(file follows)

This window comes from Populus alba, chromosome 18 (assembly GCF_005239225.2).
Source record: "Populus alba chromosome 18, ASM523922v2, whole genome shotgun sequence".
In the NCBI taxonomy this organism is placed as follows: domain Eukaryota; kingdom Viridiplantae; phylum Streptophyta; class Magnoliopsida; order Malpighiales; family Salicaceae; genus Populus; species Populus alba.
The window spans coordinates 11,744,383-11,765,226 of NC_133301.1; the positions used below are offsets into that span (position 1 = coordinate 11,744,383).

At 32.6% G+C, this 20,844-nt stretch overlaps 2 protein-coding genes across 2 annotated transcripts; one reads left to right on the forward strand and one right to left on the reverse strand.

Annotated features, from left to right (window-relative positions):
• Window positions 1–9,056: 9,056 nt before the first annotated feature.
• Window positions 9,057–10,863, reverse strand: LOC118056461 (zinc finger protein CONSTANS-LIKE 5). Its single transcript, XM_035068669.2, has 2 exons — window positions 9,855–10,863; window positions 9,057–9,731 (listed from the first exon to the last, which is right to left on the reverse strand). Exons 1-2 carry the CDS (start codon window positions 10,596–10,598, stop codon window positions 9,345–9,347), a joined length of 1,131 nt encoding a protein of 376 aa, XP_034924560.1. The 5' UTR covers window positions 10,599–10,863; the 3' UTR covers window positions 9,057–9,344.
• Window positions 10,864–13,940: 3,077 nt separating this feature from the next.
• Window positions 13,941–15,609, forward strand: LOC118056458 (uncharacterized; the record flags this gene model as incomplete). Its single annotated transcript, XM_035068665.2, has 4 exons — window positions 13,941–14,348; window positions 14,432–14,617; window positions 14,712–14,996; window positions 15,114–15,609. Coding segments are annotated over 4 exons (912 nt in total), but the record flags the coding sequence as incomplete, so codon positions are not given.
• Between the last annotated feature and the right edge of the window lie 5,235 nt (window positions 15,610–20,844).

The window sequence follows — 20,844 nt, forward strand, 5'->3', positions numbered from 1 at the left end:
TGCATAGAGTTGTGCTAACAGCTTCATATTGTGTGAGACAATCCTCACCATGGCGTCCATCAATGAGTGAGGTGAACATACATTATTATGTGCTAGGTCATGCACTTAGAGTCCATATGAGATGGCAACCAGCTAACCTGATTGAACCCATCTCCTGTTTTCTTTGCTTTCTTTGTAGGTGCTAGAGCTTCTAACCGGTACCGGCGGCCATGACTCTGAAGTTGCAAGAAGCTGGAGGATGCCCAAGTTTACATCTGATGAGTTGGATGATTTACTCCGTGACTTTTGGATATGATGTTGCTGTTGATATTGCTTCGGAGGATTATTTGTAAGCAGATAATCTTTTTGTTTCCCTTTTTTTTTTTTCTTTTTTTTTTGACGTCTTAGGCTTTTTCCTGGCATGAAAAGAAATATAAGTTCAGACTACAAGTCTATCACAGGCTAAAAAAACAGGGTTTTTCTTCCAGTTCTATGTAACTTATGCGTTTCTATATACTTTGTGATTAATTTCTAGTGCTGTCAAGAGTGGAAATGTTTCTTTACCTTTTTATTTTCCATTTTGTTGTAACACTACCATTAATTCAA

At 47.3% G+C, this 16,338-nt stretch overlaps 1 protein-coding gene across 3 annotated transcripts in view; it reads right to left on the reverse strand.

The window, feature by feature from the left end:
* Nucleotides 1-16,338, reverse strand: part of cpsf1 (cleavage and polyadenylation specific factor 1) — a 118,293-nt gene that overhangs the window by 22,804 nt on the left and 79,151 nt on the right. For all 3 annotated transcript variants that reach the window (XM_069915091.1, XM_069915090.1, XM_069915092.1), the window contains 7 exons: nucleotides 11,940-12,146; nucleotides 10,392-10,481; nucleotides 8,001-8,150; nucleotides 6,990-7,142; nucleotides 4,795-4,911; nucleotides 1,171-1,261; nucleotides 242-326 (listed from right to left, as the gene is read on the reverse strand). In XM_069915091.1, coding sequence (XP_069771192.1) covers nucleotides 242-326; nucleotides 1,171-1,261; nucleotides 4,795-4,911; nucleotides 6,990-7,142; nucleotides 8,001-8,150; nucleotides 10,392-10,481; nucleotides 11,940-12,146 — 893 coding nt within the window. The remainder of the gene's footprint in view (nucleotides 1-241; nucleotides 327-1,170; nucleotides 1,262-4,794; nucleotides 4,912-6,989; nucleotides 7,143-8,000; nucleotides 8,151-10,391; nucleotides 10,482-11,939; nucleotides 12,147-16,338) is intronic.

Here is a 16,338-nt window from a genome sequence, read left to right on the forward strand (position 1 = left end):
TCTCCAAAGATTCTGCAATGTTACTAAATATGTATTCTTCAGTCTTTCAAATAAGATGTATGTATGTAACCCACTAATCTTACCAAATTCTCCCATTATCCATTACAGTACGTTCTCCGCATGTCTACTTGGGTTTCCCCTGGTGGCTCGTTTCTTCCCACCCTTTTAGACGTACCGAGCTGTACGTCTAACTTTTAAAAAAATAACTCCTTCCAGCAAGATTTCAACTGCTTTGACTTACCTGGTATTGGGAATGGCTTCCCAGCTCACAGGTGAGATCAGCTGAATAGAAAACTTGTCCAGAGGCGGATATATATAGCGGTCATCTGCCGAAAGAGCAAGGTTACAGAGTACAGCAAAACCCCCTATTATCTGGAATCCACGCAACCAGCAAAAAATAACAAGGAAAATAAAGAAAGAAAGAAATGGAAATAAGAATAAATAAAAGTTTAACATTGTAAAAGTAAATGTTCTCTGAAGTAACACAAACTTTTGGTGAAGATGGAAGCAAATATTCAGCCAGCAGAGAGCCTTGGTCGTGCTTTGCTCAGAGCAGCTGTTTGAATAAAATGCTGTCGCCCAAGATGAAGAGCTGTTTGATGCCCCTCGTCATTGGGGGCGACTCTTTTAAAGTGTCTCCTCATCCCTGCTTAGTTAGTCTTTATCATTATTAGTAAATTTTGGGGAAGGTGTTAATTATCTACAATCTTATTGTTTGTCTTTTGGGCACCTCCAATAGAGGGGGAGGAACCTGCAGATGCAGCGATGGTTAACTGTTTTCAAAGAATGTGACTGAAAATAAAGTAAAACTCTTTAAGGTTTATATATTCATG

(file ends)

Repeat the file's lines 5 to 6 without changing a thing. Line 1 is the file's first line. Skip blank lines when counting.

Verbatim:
At 32.6% G+C, this 20,844-nt stretch overlaps 2 protein-coding genes across 2 annotated transcripts; one reads left to right on the forward strand and one right to left on the reverse strand.

Annotated features, from left to right (window-relative positions):